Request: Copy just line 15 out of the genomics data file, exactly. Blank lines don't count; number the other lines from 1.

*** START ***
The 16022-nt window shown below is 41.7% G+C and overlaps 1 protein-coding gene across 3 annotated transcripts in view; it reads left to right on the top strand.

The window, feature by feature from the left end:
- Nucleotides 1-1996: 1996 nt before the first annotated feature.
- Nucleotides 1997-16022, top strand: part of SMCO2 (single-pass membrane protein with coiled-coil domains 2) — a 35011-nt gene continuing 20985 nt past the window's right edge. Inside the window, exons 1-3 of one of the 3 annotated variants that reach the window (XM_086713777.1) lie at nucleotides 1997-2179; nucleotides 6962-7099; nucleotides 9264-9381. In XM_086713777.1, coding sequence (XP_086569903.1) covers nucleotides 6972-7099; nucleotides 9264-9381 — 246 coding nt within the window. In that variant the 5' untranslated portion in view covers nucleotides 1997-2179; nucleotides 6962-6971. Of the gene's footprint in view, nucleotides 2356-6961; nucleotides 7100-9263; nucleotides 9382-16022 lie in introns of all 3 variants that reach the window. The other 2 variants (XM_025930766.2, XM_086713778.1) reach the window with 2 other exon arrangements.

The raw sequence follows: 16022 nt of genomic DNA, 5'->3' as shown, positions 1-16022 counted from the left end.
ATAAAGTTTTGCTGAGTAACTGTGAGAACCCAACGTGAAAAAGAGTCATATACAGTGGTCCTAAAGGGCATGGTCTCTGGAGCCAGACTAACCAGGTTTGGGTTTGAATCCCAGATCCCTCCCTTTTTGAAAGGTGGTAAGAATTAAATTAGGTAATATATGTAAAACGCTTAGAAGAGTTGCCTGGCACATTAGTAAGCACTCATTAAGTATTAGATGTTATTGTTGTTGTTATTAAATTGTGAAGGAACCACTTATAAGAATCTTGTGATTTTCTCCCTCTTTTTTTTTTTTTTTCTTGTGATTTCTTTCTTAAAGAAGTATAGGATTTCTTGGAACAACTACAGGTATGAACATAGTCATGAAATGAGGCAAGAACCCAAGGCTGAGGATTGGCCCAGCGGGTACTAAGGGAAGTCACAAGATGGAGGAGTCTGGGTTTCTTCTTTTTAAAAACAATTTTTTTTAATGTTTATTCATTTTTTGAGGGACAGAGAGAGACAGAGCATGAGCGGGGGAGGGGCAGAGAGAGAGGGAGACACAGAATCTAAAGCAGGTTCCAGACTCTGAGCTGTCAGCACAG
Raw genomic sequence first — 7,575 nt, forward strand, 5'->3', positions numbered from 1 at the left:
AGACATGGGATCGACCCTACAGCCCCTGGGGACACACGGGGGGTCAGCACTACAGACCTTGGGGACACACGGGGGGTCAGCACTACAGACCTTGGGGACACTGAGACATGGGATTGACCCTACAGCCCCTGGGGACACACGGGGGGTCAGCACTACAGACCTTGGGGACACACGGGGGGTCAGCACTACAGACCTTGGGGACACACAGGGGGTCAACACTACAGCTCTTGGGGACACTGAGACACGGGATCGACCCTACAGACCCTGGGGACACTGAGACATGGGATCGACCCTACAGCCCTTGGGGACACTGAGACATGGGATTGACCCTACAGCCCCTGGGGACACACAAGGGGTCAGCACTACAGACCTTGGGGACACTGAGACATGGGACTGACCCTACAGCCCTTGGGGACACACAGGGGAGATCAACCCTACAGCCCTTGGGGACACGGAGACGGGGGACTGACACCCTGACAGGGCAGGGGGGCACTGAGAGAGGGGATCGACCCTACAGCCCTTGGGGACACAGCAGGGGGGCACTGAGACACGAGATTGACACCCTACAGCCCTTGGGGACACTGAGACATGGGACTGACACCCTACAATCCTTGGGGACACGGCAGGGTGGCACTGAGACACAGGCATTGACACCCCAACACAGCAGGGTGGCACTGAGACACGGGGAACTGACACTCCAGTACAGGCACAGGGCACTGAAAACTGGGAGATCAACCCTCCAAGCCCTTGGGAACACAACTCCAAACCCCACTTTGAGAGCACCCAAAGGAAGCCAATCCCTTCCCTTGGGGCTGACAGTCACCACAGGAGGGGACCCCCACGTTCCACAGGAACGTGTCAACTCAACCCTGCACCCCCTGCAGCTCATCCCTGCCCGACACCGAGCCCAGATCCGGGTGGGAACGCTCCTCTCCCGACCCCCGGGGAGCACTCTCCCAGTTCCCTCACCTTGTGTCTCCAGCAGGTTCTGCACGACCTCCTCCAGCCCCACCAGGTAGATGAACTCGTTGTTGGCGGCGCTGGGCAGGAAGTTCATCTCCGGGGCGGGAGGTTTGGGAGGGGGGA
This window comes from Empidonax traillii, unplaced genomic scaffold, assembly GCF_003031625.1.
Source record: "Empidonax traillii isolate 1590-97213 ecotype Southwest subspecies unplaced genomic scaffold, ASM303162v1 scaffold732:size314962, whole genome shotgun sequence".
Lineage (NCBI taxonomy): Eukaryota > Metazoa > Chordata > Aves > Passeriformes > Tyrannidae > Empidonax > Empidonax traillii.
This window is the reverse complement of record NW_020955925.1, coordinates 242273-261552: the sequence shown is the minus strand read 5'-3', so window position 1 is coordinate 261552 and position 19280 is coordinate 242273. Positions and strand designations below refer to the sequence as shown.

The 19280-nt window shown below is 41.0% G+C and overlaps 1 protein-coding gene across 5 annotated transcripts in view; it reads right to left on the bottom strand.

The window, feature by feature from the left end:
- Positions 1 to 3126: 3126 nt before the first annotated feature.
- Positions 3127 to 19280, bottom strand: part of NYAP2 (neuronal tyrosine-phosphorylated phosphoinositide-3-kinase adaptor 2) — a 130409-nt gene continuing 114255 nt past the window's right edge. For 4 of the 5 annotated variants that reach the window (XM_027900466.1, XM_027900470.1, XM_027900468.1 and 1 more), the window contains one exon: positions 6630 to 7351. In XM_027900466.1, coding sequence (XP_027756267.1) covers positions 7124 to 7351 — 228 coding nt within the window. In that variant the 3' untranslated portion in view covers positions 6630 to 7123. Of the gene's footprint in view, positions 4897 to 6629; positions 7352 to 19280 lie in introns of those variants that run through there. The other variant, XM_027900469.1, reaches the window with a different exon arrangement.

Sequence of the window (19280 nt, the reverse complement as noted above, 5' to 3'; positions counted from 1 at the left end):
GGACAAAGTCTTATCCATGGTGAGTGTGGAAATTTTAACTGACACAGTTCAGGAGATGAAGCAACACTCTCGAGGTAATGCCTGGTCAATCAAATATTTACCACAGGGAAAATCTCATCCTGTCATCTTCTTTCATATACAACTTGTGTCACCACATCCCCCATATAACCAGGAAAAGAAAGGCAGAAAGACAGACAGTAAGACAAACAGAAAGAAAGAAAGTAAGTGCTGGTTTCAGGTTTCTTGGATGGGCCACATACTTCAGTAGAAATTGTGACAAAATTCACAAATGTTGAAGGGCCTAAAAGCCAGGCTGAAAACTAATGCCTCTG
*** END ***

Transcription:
- Positions 1 to 3126: 3126 nt before the first annotated feature.